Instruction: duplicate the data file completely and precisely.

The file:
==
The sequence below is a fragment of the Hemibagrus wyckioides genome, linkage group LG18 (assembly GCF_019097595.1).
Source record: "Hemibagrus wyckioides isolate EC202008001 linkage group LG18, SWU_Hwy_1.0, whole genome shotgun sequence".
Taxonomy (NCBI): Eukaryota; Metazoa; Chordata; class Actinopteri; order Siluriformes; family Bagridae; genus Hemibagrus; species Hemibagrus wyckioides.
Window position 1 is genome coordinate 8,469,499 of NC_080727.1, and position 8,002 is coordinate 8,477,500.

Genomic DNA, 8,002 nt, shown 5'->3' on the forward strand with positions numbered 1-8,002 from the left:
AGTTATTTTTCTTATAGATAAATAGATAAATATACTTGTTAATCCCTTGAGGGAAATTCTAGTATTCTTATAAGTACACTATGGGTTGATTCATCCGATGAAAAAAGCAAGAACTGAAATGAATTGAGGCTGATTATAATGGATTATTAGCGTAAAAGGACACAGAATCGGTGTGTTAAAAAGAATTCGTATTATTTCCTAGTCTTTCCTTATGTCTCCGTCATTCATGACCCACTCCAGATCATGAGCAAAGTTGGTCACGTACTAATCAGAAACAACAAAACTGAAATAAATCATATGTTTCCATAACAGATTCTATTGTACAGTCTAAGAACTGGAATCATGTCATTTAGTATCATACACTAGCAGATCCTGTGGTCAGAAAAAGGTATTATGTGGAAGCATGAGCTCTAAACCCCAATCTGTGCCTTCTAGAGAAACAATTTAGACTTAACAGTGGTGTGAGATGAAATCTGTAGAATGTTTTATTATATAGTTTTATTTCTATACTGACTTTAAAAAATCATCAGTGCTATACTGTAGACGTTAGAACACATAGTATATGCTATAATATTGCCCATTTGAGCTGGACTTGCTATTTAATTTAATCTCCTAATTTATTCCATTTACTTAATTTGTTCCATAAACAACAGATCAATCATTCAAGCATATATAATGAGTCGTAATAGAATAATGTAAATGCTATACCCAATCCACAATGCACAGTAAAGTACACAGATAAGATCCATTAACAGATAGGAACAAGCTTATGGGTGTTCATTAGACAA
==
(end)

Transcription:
The sequence below is a fragment of the Hemibagrus wyckioides genome, linkage group LG18 (assembly GCF_019097595.1).
Source record: "Hemibagrus wyckioides isolate EC202008001 linkage group LG18, SWU_Hwy_1.0, whole genome shotgun sequence".
Taxonomy (NCBI): Eukaryota; Metazoa; Chordata; class Actinopteri; order Siluriformes; family Bagridae; genus Hemibagrus; species Hemibagrus wyckioides.
Window position 1 is genome coordinate 8,469,499 of NC_080727.1, and position 8,002 is coordinate 8,477,500.

Genomic DNA, 8,002 nt, shown 5'->3' on the forward strand with positions numbered 1-8,002 from the left:
AGTTATTTTTCTTATAGATAAATAGATAAATATACTTGTTAATCCCTTGAGGGAAATTCTAGTATTCTTATAAGTACACTATGGGTTGATTCATCCGATGAAAAAAGCAAGAACTGAAATGAATTGAGGCTGATTATAATGGATTATTAGCGTAAAAGGACACAGAATCGGTGTGTTAAAAAGAATTCGTATTATTTCCTAGTCTTTCCTTATGTCTCCGTCATTCATGACCCACTCCAGATCATGAGCAAAGTTGGTCACGTACTAATCAGAAACAACAAAACTGAAATAAATCATATGTTTCCATAACAGATTCTATTGTACAGTCTAAGAACTGGAATCATGTCATTTAGTATCATACACTAGCAGATCCTGTGGTCAGAAAAAGGTATTATGTGGAAGCATGAGCTCTAAACCCCAATCTGTGCCTTCTAGAGAAACAATTTAGACTTAACAGTGGTGTGAGATGAAATCTGTAGAATGTTTTATTATATAGTTTTATTTCTATACTGACTTTAAAAAATCATCAGTGCTATACTGTAGACGTTAGAACACATAGTATATGCTATAATATTGCCCATTTGAGCTGGACTTGCTATTTAATTTAATCTCCTAATTTATTCCATTTACTTAATTTGTTCCATAAACAACAGATCAATCATTCAAGCATATATAATGAGTCGTAATAGAATAATGTAAATGCTATACCCAATCCACAATGCACAGTAAAGTACACAGATAAGATCCATTAACAGATAGGAACAAGCTTATGGGTGTTCATTAGACAA